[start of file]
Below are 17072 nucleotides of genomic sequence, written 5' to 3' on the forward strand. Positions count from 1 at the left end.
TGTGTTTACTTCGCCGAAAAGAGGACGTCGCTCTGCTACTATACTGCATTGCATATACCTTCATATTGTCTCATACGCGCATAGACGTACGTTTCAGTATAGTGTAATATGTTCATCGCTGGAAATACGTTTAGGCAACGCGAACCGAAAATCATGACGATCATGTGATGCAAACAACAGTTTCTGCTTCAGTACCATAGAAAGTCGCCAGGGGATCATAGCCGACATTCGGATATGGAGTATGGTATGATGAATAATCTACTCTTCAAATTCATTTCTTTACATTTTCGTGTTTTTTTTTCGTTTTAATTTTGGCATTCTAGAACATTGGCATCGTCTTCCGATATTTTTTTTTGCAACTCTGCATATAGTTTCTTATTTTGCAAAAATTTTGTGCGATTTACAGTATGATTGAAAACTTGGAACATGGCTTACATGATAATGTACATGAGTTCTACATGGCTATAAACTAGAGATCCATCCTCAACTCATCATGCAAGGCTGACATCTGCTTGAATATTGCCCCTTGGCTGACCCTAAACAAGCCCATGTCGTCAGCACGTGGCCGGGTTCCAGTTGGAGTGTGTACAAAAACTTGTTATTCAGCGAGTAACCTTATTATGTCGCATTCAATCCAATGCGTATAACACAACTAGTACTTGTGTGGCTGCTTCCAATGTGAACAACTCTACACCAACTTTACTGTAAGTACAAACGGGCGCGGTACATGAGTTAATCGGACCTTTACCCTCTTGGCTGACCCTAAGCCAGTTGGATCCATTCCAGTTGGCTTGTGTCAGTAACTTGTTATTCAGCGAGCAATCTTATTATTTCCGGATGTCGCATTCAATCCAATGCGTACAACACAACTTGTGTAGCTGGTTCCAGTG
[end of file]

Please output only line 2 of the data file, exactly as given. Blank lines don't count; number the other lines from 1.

TGTGTTTACTTCGCCGAAAAGAGGACGTCGCTCTGCTACTATACTGCATTGCATATACCTTCATATTGTCTCATACGCGCATAGACGTACGTTTCAGTATAGTGTAATATGTTCATCGCTGGAAATACGTTTAGGCAACGCGAACCGAAAATCATGACGATCATGTGATGCAAACAACAGTTTCTGCTTCAGTACCATAGAAAGTCGCCAGGGGATCATAGCCGACATTCGGATATGGAGTATGGTATGATGAATAATCTACTCTTCAAATTCATTTCTTTACATTTTCGTGTTTTTTTTTCGTTTTAATTTTGGCATTCTAGAACATTGGCATCGTCTTCCGATATTTTTTTTTGCAACTCTGCATATAGTTTCTTATTTTGCAAAAATTTTGTGCGATTTACAGTATGATTGAAAACTTGGAACATGGCTTACATGATAATGTACATGAGTTCTACATGGCTATAAACTAGAGATCCATCCTCAACTCATCATGCAAGGCTGACATCTGCTTGAATATTGCCCCTTGGCTGACCCTAAACAAGCCCATGTCGTCAGCACGTGGCCGGGTTCCAGTTGGAGTGTGTACAAAAACTTGTTATTCAGCGAGTAACCTTATTATGTCGCATTCAATCCAATGCGTATAACACAACTAGTACTTGTGTGGCTGCTTCCAATGTGAACAACTCTACACCAACTTTACTGTAAGTACAAACGGGCGCGGTACATGAGTTAATCGGACCTTTACCCTCTTGGCTGACCCTAAGCCAGTTGGATCCATTCCAGTTGGCTTGTGTCAGTAACTTGTTATTCAGCGAGCAATCTTATTATTTCCGGATGTCGCATTCAATCCAATGCGTACAACACAACTTGTGTAGCTGGTTCCAGTG